1. Radon depletion in xenon boil-off gas

    CERN Document Server

    Bruenner, S; Lindemann, S; Undagoitia, T Marrodán; Simgen, H

    2016-01-01

    An important background in detectors using liquid xenon for rare event searches arises from the decays of radon and its daughters. We report for the first time a reduction of $^{222}$Rn in the gas phase above a liquid xenon reservoir. We show a reduction factor of $\\gtrsim 4$ for the $^{222}$Rn concentration in boil-off xenon gas compared to the radon enriched liquid phase. A semiconductor-based $\\alpha$-detector and miniaturized proportional counters are used to detect the radon. As the radon depletion in the boil-off gas is understood as a single-stage distillation process, this result establishes the suitability of cryogenic distillation to separate radon from xenon down to the $10^{-15}\\,$mol/mol level.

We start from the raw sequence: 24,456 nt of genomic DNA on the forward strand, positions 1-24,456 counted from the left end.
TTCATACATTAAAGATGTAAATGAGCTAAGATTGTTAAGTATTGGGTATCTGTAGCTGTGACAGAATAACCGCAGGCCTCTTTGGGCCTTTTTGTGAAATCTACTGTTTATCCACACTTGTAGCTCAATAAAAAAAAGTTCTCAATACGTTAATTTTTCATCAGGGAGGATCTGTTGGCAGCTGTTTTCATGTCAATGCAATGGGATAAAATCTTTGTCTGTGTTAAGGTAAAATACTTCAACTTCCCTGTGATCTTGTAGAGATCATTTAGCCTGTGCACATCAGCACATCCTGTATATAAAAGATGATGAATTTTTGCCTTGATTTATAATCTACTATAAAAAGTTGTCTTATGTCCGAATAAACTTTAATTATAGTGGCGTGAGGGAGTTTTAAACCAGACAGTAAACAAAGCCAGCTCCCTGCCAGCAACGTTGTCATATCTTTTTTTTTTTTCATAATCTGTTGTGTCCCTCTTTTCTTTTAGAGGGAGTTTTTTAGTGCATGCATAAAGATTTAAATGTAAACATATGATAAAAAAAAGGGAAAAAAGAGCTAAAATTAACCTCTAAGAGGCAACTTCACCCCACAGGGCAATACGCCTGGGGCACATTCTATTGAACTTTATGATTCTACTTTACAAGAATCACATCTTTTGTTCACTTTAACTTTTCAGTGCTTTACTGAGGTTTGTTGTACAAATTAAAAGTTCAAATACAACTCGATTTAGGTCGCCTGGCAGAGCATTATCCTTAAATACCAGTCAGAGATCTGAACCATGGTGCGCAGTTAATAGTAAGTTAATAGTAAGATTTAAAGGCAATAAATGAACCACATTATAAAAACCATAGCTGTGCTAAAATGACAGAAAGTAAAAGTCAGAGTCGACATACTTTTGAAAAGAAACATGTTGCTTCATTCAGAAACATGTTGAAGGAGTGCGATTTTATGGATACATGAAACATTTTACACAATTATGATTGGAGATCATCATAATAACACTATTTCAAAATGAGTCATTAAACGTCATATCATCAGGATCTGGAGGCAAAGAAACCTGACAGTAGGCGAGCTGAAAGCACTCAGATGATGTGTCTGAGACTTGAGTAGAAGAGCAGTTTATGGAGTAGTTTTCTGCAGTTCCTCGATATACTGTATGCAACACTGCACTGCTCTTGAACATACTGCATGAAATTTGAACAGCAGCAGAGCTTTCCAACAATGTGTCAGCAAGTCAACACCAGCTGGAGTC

2. Radon depletion in xenon boil-off gas

    Science.gov (United States)

    Bruenner, S.; Cichon, D.; Lindemann, S.; Undagoitia, T. Marrodán; Simgen, H.

    2017-03-01

    An important background in detectors using liquid xenon for rare event searches arises from the decays of radon and its daughters. We report for the first time a reduction of ^{222}Rn in the gas phase above a liquid xenon reservoir. We show a reduction factor of ≳ 4 for the ^{222}Rn concentration in boil-off xenon gas compared to the radon enriched liquid phase. A semiconductor-based α -detector and miniaturized proportional counters are used to detect the radon. As the radon depletion in the boil-off gas is understood as a single-stage distillation process, this result establishes the suitability of cryogenic distillation to separate radon from xenon down to the 10^{-15} mol/mol level.